Are You Accepting an Offer or Not?


We all learned pretty early on in law school that for a contract to be formed, there has to be an offer and acceptance. We also were taught that if, in responding to an offer, a party accepted some terms and proposed additional ones, that party was making a counter-offer, was deemed to have rejected the original offer, and no contract was formed. In the real world, it usually is clear whether an offer is being accepted or a counter-offer is being made. Nevertheless, and as the defendant in APB Realty, Inc. v. Georgia-Pacific LLC recently learned, a lack of precision in responding to an offer can lead to confusion as to whether or not a contract has been formed.

In APB Realty, Georgia-Pacific was offering 88 rails cares for sale, “where is, as is.” APB was interested in buying those rails cars, and it made the following offer to Georgia-Pacific’s broker:

     Total for all 88 x Log Stake Railcars $1,636,000 (Including 16% Buyer’s Premium).

Shortly thereafter, the broker responded as follows:

Here are the two options that [Georgia-Pacific] has brought back for us to close the deal on.

Option 1, basically states that for $61K, you buy insurance that will replace as many [damaged] wheels as needed to eliminate that problem. … Option 2 is the deal with you taking responsibility for any [damaged] wheels.

[In sum:]

Option 1 . . . As is, where is. Georgia-Pacific assumes responsibility for the replacement of all [damaged] wheels if found. Customer retains responsibility for transportation to final destination. Proposed Offer: $1,697,000. . . .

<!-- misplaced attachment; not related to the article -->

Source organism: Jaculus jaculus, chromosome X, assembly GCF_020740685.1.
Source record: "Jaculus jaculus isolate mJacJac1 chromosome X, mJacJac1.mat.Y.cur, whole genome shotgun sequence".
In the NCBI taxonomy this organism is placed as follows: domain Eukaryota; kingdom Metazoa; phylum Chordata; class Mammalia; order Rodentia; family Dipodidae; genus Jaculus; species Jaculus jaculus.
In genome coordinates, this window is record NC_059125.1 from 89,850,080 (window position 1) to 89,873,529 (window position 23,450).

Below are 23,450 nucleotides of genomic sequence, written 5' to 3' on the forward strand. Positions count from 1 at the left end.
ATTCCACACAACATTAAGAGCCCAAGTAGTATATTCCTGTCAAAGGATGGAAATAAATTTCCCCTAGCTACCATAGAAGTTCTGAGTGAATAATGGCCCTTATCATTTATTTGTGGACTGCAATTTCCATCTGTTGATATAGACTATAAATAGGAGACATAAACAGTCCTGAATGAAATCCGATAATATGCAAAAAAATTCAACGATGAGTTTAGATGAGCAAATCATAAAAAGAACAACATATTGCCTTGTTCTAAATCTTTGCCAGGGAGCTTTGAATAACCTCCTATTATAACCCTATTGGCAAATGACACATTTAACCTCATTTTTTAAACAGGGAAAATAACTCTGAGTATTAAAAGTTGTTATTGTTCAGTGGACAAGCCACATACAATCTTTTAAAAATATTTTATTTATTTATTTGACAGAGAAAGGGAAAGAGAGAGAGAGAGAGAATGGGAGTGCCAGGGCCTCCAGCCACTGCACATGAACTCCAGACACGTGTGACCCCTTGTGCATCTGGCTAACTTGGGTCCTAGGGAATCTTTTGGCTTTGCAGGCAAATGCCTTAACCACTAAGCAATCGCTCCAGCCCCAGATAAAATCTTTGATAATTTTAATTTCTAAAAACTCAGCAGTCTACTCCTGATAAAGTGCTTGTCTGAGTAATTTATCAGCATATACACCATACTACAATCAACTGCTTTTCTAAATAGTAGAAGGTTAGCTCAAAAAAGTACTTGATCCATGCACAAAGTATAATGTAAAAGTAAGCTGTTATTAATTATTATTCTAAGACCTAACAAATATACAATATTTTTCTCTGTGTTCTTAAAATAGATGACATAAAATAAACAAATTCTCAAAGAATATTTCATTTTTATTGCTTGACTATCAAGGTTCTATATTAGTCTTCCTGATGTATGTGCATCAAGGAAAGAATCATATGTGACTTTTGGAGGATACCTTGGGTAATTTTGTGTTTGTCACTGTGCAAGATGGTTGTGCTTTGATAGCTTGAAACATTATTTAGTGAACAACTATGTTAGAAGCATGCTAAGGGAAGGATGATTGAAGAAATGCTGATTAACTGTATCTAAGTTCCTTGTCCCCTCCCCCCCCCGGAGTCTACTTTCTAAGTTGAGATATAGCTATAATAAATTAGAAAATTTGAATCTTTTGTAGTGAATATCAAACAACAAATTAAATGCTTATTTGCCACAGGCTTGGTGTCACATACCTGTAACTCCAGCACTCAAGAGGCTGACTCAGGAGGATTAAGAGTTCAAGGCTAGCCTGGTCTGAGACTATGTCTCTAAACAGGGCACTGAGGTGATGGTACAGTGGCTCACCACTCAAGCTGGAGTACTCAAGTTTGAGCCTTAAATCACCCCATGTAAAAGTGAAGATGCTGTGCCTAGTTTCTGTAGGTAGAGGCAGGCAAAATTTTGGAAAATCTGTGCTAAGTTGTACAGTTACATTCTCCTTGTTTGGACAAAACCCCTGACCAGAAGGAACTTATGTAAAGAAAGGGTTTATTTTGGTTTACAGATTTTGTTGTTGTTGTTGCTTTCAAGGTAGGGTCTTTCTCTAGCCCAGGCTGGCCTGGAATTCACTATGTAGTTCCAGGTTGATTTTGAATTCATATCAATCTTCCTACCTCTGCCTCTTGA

Option 2: . . . As is where is. Customer assumes responsibility for the replacement of all [damaged] wheels if found. Customer retains responsibility for transportation to final destination. Proposed Offer: 1,636,000.

While three days later, APB said that it was leaning toward Option 1, before it responded further, Georgia-Pacific’s broker emailed APB to say that Georgia-Pacific had accepted a higher offer and would not be selling the rail cars to APB. APB then sued for breach of contract, and Georgia-Pacific countered by moving to dismiss. In that motion, Georgia-Pacific argued that no contract between the parties had been formed, and the federal district court agreed. On appeal, however, the First Circuit said the following:

[T]he fact that Georgia-Pacific confirmed its willingness to do what APB proposed while also offering an alternative option does not mean that a contract was not formed. If A offers to buy ten widgets from B for $20, and B replies that B will be glad to sell the ten widgets for $20, or throw in an extra ten for an extra $19 (thus selling a total of twenty widgets for $39), the law would generally view B’s response as an acceptance of A’s offer, plus an offer of a new, alternative deal that A can — but need not — accept.

Moving from the hypothetical to the facts before us, one could reasonably interpret Georgia-Pacific’s email as unequivocally saying, in essence: “We accept your offer to buy the cars, as is, at your offering price. At your election, we will also repair a [damaged] wheel problem for an additional $61,000.” Under such a reading, there would be a contract pursuant to the originally offered terms and an offer to modify the contract if APB so desired and agreed.

Accordingly, the First Circuit held that because APB might be able to prove that a contract between it and Georgia-Pacific was formed, it would be improper to throw out the lawsuit on a motion to dismiss. Thus, while APB is a long way from winning its suit, at least it is in the fight.

Ultimately, APB Realty highlights two key principles. First, the best way to avoid disputes is by using precise language, whether in a written contract, an email, or a verbal agreement. Second, unless you are entering into an option agreement, do not make the mistake of thinking that the other party is bound by an agreement, but you are not. Making such an assumption can lead you right to the courthouse.

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